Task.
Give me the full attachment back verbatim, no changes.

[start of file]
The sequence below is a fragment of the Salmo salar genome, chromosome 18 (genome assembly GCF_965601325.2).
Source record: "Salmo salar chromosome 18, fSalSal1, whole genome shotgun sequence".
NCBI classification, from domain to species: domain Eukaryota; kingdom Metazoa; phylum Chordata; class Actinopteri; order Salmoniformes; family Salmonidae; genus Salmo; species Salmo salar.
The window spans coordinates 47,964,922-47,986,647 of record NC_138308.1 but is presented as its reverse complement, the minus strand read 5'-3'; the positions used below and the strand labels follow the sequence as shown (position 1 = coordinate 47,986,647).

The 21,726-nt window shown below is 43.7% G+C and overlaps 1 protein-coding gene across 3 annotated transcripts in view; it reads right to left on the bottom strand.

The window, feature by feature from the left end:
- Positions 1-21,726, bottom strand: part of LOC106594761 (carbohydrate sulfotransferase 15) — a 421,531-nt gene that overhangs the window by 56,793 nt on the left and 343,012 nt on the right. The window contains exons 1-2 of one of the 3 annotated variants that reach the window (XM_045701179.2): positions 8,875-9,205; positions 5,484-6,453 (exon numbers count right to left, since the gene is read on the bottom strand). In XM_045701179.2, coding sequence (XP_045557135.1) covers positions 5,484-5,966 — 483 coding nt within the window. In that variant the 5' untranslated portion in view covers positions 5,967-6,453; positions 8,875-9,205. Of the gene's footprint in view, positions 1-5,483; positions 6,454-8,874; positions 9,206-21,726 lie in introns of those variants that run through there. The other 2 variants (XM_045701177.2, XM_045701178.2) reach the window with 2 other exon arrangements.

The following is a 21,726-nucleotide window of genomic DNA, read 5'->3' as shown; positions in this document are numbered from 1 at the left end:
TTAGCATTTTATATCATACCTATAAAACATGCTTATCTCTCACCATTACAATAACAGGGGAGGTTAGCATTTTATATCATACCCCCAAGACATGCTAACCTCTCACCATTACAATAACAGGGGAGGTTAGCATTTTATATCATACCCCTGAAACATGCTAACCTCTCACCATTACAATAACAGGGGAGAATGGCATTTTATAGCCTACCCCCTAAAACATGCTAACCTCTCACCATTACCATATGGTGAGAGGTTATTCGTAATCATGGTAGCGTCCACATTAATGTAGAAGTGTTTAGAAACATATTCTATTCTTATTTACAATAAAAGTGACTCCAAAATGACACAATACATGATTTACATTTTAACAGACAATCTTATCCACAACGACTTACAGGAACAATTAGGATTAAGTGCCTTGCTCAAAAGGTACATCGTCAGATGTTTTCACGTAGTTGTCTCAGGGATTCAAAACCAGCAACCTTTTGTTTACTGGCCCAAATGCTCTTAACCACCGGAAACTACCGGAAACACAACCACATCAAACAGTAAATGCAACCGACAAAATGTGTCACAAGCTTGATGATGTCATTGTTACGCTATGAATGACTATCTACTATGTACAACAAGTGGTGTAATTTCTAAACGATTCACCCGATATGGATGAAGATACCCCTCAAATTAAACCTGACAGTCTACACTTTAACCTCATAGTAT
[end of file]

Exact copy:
The sequence below is a fragment of the Salmo salar genome, chromosome 18 (genome assembly GCF_965601325.2).
Source record: "Salmo salar chromosome 18, fSalSal1, whole genome shotgun sequence".
NCBI classification, from domain to species: domain Eukaryota; kingdom Metazoa; phylum Chordata; class Actinopteri; order Salmoniformes; family Salmonidae; genus Salmo; species Salmo salar.
The window spans coordinates 47,964,922-47,986,647 of record NC_138308.1 but is presented as its reverse complement, the minus strand read 5'-3'; the positions used below and the strand labels follow the sequence as shown (position 1 = coordinate 47,986,647).

The 21,726-nt window shown below is 43.7% G+C and overlaps 1 protein-coding gene across 3 annotated transcripts in view; it reads right to left on the bottom strand.

The window, feature by feature from the left end:
- Positions 1-21,726, bottom strand: part of LOC106594761 (carbohydrate sulfotransferase 15) — a 421,531-nt gene that overhangs the window by 56,793 nt on the left and 343,012 nt on the right. The window contains exons 1-2 of one of the 3 annotated variants that reach the window (XM_045701179.2): positions 8,875-9,205; positions 5,484-6,453 (exon numbers count right to left, since the gene is read on the bottom strand). In XM_045701179.2, coding sequence (XP_045557135.1) covers positions 5,484-5,966 — 483 coding nt within the window. In that variant the 5' untranslated portion in view covers positions 5,967-6,453; positions 8,875-9,205. Of the gene's footprint in view, positions 1-5,483; positions 6,454-8,874; positions 9,206-21,726 lie in introns of those variants that run through there. The other 2 variants (XM_045701177.2, XM_045701178.2) reach the window with 2 other exon arrangements.

The following is a 21,726-nucleotide window of genomic DNA, read 5'->3' as shown; positions in this document are numbered from 1 at the left end:
TTAGCATTTTATATCATACCTATAAAACATGCTTATCTCTCACCATTACAATAACAGGGGAGGTTAGCATTTTATATCATACCCCCAAGACATGCTAACCTCTCACCATTACAATAACAGGGGAGGTTAGCATTTTATATCATACCCCTGAAACATGCTAACCTCTCACCATTACAATAACAGGGGAGAATGGCATTTTATAGCCTACCCCCTAAAACATGCTAACCTCTCACCATTACCATATGGTGAGAGGTTATTCGTAATCATGGTAGCGTCCACATTAATGTAGAAGTGTTTAGAAACATATTCTATTCTTATTTACAATAAAAGTGACTCCAAAATGACACAATACATGATTTACATTTTAACAGACAATCTTATCCACAACGACTTACAGGAACAATTAGGATTAAGTGCCTTGCTCAAAAGGTACATCGTCAGATGTTTTCACGTAGTTGTCTCAGGGATTCAAAACCAGCAACCTTTTGTTTACTGGCCCAAATGCTCTTAACCACCGGAAACTACCGGAAACACAACCACATCAAACAGTAAATGCAACCGACAAAATGTGTCACAAGCTTGATGATGTCATTGTTACGCTATGAATGACTATCTACTATGTACAACAAGTGGTGTAATTTCTAAACGATTCACCCGATATGGATGAAGATACCCCTCAAATTAAACCTGACAGTCTACACTTTAACCTCATAGTAT